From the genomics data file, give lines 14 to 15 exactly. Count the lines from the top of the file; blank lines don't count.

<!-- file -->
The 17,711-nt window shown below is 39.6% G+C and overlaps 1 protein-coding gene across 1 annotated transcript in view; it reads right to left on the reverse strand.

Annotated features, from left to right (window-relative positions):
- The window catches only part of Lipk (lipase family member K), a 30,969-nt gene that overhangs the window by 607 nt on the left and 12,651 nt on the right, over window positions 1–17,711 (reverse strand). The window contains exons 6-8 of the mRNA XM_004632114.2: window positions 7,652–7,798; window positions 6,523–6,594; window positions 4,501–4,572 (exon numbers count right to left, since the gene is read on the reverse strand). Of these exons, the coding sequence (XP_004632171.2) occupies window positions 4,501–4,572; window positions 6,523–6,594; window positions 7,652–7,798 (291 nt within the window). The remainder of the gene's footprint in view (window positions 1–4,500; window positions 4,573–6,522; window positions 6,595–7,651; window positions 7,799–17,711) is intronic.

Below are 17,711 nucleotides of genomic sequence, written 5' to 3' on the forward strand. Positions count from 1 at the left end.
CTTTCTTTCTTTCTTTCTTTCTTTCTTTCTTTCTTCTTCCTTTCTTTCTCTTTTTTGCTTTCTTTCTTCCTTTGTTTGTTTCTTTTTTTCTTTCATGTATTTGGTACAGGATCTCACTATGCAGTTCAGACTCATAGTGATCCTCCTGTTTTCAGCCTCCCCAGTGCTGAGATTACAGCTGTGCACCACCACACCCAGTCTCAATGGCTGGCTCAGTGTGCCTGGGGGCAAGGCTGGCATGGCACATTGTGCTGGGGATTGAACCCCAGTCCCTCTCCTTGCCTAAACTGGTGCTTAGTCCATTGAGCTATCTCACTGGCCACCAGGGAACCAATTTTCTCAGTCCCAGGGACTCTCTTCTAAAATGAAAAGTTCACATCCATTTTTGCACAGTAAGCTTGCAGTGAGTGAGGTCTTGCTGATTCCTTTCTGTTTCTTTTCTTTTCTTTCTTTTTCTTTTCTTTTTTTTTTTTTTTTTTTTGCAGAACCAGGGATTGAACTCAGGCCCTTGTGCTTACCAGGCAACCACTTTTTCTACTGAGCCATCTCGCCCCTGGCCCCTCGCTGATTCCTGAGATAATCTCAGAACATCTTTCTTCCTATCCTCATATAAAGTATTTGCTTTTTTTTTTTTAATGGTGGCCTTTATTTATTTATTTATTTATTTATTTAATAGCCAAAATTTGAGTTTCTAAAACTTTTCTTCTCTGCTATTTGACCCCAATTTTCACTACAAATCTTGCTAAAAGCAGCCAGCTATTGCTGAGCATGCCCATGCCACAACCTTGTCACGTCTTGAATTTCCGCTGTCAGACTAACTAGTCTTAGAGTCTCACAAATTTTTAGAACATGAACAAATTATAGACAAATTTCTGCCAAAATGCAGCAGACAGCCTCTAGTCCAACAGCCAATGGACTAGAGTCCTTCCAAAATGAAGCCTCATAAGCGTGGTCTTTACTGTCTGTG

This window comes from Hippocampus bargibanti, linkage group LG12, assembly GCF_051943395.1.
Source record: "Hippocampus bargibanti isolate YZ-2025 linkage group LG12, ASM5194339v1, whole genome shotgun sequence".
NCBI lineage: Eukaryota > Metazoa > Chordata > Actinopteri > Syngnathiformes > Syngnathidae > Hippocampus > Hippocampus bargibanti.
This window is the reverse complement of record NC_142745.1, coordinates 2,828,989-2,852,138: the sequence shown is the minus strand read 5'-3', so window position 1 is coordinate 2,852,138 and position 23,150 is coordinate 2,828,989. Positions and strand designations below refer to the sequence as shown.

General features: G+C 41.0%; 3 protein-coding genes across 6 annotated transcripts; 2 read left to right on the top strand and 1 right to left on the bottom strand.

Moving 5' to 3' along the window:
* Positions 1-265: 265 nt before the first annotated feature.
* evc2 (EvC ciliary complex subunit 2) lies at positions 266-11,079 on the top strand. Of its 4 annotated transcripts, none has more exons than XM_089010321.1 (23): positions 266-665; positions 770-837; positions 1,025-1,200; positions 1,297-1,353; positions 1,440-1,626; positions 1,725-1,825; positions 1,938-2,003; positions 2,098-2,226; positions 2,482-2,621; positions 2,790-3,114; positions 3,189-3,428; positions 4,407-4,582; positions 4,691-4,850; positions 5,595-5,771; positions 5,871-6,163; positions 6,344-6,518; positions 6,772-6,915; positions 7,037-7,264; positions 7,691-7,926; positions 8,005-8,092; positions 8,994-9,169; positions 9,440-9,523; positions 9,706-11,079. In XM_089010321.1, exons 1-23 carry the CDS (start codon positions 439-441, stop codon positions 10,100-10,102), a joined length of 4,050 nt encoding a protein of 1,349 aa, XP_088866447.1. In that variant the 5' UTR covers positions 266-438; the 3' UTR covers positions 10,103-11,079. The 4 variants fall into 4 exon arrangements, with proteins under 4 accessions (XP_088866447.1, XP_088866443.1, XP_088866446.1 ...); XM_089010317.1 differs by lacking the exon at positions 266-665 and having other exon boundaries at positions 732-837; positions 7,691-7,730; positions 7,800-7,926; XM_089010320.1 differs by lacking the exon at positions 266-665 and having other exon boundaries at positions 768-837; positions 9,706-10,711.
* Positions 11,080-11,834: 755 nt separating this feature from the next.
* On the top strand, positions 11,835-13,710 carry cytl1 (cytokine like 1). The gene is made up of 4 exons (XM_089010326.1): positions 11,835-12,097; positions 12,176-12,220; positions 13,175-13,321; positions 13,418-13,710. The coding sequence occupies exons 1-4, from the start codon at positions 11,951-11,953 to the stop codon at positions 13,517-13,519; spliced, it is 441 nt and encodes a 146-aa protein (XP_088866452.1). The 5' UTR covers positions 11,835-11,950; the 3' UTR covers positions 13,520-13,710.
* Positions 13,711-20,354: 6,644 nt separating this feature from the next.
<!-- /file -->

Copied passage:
* Positions 11,080-11,834: 755 nt separating this feature from the next.
* On the top strand, positions 11,835-13,710 carry cytl1 (cytokine like 1). The gene is made up of 4 exons (XM_089010326.1): positions 11,835-12,097; positions 12,176-12,220; positions 13,175-13,321; positions 13,418-13,710. The coding sequence occupies exons 1-4, from the start codon at positions 11,951-11,953 to the stop codon at positions 13,517-13,519; spliced, it is 441 nt and encodes a 146-aa protein (XP_088866452.1). The 5' UTR covers positions 11,835-11,950; the 3' UTR covers positions 13,520-13,710.